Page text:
Bamboo-based residues are one of the lignocellulosic materials that can be used as a feedstock for bioethanol production due to the relatively higher growth rate of the plants, their abundancy and availability in the tropics (Alzagameem et al. 2019). Bamboo is specifically utilised as a building material where the wood plays a major role (Shen et al. 2019). Bamboo plants are found notably in South Asia, Southeast Asia and East Asia for the economic and cultural significance used for building materials, as a food source and versatile raw material (Sathishkumar et al. 2020). Bambusa balcooa is an evergreen bamboo forming a dense clump of erect, woody stems. This species is one of the most important village bamboos used for construction. The plant is widely cultivated on a small scale in Northeast India and Bangladesh and occasionally also outside this region (Banik 2015; Banik 2016; Sathishkumar et al. 2020).

Tang et al. (2021) examined the potential Bacillus velezensis LC1 for degradation of polymers in bamboo to monomeric sugar units. The, they subjected the hydrolysate to ethanolic fermentation with Saccharomyces cerevisiae and Escherichia coli KO11. The degradation efficiencies were found as 59.90, 75.44 and 23.41% for cellulose, hemicellulose and lignin, respectively, and the ethanol yield was achieved at 10.44 g/L after 96 h. Yang et al. (2019) investigated the alkaline liquid hot water pretreatment of a bamboo species, Neosinocalamus affinis, by examining the effect of temperature and alkali dosage. Bioethanol yield of 4.8 g/L was achieved by separate hydrolysis and fermentation (SHF) at 0.5% (w/v) NaOH 1t 170 °C (Sathishkumar et al. 2020).

From the analysis of literature, the various pretreatment methods such as bacterial degradation, alkaline liquid hot water, modified alkaline hydrogen peroxide, autohydrolysis, alkaline extraction, steam explosion, green liquor (mixture of Na2S and Na2CO3), ultra-high-pressure explosion, hydrothermal, and chemical (acid or alkali) treatment (Li et al. 2015; Dai et al. 2020). Organic acid pretreatment was employed for cassava stem, corncob, wheat straw, Napier grass, water hyacinth and so on (Kootstra et al. 2009; Amnuaycheewa et al. 2017; Sivamani and Baskar 2018; Qiao et al. 2019; Tantayotai et al. 2019). But only limited literature is available on organic acid pretreatment of bamboo biomass (Li et al. 2014; Sindhu et al. 2014; Sathishkumar et al. 2020). Hence, in the current study, culm from B. balcooa was evaluated as a feedstock for organic acid pretreatment by varying different organic acids, organic acid concentration, solid to liquid ratio, pretreatment time and temperature.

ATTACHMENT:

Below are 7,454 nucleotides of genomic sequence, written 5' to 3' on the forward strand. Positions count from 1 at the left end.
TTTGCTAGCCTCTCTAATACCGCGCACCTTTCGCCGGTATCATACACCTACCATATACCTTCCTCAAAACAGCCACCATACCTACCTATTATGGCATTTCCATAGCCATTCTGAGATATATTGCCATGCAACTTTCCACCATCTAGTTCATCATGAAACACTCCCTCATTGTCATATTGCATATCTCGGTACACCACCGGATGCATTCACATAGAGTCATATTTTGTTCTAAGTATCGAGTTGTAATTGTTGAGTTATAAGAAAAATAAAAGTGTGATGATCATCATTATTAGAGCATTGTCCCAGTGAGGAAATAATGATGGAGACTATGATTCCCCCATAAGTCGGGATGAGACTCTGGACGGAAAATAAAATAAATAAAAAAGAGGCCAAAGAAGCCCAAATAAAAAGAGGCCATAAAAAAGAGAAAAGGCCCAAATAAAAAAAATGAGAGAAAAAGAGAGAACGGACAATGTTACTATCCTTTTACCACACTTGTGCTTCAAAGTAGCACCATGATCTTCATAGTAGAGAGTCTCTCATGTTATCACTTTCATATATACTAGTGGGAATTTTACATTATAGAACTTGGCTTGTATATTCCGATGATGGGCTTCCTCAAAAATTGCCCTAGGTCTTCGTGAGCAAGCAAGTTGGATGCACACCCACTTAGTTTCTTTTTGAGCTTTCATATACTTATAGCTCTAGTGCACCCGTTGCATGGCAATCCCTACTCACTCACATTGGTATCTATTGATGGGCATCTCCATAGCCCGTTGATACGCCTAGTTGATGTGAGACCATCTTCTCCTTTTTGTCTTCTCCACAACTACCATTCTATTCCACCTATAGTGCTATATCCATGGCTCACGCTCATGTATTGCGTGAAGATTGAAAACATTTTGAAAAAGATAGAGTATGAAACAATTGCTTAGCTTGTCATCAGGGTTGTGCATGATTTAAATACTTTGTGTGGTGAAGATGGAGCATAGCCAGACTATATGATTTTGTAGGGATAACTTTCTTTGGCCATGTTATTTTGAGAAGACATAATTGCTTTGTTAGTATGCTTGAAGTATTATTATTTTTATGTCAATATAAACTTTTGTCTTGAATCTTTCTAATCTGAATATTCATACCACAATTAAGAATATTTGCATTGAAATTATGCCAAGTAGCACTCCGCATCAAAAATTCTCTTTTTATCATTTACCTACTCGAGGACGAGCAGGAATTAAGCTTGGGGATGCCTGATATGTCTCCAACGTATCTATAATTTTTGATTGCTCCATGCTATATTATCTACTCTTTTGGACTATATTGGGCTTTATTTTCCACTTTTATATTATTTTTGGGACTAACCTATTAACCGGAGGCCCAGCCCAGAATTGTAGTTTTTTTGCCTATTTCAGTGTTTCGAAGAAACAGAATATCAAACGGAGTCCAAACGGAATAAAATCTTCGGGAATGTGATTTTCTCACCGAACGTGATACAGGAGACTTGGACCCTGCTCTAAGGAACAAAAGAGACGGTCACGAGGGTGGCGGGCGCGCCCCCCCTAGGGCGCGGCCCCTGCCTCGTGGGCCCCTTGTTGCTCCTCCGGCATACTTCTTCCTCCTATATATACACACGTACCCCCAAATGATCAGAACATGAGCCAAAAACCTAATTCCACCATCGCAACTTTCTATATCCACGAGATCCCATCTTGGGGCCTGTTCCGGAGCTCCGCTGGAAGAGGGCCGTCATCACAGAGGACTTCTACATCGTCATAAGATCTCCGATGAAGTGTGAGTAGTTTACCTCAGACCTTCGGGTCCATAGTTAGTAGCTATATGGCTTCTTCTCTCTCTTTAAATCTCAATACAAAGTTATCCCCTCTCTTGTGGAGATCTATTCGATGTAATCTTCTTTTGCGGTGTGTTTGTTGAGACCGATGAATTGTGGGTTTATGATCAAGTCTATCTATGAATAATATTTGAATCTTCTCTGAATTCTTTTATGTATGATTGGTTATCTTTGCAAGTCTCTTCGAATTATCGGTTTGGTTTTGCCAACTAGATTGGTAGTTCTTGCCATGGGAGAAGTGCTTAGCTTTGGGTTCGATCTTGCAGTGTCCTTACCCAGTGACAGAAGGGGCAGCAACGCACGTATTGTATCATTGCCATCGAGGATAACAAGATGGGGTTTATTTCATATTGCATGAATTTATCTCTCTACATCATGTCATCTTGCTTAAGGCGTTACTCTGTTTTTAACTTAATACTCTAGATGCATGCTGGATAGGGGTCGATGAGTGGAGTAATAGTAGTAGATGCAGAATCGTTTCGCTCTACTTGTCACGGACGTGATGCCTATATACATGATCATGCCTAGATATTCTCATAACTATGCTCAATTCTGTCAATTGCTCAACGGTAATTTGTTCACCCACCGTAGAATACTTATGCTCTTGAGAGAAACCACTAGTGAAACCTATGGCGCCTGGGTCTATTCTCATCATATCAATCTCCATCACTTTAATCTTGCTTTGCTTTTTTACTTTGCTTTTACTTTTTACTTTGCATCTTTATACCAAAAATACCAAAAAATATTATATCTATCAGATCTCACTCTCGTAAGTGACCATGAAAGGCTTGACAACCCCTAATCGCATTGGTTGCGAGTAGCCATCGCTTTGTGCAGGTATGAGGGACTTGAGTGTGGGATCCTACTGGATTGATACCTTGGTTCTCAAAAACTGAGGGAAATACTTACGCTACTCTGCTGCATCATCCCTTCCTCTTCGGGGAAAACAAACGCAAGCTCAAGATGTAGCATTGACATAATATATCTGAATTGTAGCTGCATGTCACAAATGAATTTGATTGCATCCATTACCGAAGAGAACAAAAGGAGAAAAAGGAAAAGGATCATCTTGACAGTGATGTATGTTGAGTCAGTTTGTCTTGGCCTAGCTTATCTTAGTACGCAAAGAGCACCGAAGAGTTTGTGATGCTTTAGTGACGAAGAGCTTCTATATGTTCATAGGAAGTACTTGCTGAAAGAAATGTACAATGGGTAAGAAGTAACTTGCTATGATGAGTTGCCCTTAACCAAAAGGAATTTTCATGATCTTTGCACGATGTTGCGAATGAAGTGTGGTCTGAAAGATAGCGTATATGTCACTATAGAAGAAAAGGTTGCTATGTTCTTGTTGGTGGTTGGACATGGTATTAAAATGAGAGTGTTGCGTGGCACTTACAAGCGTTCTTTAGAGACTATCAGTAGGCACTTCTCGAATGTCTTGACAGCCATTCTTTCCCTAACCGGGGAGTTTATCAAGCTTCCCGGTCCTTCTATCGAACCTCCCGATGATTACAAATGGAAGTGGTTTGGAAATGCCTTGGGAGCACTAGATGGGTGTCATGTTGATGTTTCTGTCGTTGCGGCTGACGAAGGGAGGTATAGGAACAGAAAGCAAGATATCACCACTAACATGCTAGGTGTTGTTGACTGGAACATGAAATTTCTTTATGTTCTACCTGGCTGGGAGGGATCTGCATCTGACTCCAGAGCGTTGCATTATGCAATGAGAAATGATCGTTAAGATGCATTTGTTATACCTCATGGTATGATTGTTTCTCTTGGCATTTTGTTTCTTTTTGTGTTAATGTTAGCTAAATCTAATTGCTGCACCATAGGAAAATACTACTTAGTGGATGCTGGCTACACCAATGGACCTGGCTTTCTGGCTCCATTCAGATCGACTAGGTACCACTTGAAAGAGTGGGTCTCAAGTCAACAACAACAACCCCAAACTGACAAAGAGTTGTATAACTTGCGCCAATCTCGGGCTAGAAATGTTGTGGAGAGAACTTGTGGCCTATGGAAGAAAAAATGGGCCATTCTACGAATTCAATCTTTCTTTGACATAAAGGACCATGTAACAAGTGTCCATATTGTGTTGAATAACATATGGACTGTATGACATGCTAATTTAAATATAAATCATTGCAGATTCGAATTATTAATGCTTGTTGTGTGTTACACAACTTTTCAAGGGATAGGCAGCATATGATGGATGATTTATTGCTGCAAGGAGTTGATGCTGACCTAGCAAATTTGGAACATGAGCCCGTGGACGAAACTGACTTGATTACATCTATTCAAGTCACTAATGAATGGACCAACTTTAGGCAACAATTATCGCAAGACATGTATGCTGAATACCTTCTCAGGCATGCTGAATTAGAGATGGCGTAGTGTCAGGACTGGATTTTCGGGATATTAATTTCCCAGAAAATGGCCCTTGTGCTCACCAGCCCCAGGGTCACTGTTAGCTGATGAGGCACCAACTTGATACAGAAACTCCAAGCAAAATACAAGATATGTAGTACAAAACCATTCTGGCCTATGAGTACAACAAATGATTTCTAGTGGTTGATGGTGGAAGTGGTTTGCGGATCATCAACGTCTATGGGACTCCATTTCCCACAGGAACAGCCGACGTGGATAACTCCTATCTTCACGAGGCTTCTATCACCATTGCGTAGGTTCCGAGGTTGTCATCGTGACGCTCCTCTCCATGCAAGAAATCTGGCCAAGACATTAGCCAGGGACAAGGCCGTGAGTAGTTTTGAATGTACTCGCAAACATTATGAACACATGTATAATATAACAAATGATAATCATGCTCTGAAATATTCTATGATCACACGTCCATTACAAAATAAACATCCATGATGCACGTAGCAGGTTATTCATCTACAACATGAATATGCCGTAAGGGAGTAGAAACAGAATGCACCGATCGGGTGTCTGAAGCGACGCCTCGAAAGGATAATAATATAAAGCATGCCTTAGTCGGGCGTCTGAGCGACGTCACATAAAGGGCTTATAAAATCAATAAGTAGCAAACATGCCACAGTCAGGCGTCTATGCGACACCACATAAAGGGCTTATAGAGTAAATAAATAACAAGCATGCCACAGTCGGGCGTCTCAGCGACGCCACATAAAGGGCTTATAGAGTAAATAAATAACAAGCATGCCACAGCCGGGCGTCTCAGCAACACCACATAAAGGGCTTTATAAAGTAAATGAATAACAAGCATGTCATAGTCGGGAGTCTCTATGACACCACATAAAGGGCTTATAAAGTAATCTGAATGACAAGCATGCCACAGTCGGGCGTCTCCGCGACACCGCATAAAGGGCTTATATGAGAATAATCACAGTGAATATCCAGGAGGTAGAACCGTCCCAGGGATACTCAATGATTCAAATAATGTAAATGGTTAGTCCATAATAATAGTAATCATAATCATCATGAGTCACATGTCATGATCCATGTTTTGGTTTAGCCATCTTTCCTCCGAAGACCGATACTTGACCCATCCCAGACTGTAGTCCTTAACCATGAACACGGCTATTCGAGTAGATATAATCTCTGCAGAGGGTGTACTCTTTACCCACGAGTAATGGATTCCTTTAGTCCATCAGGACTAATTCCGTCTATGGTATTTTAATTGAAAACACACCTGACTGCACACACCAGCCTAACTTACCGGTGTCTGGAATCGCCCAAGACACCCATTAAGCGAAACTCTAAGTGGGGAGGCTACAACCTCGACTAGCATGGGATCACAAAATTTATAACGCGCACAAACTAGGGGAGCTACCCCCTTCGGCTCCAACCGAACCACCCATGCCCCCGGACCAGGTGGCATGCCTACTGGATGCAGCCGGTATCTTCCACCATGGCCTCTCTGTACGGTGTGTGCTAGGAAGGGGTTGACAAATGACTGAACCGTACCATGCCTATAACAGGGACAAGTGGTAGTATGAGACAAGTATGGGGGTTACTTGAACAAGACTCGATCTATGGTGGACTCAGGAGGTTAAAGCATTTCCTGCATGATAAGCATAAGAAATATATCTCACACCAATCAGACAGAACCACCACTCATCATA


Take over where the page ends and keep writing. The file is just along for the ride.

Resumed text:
MATERIAL AND METHODS

Culm from Bambusa balcooa was collected from Forest College and Research Institute, Mettupalayam (Longitude 11.19’N, Latitude of 77.56’E), Coimbatore district. Sulphuric acid, sodium hydroxide, acetic acid, trichloroacetic acid, oxalic acid, citric acid, tartaric acid, adipic acid, formic acid, malic acid, maleic acid, xylose, 3,5 dinitro salicylic acid, crystalline phenol, sodium sulphite, sodium hydroxide, potassium sodium tartrate, ethanol, toluene, glacial acetic acid, sodium chlorite , acetyl bromide, perchloric acid, nitric acids were procured from Finar chemicals Ltd. and HiMedia Laboratories Pvt. Ltd. B. balcooa was characterized for lignin, cellulose, hemicellulose and ash by using standard operating procedure reported elsewhere (Chandrasekaran et al. 2017). Different organic acids such as formic acid, acetic acid, malic acid, maleic acid, adipic acid, trichloro acetic acid, lactic acid, tartaric acid, oxalic acid, and citric acid were taken separately for the pretreatment.

30 mL of 1% (w/w) organic acid concentration was added to 3 g of culm of B. balcooa. The mixture was cooked in the domestic pressure cooker at 121 °C for 15 min. Then the samples were made up to 100 mL and total reducing sugars (TRS) content was estimated following dinitrosalicyclic acid (DNSA) method (Miller 1951). Due to higher productivity of sugars, oxalic acid was selected for further pretreatment. Oxalic acid solution was prepared in different concentrations (1, 2, 3 and 4% (w/v)). 30 mL of 1% (w/v) oxalic acid was added to 3 g of the sample. Pretreatment was carried out in the domestic pressure cooker at 121 °C for 15 min. These steps were repeated for 2, 3 and 4% oxalic acid solution (Pandian et al. 2016). Then, the samples were diluted to 100 mL and TRS content was estimated following dinitrosalicyclic acid (DNSA) method.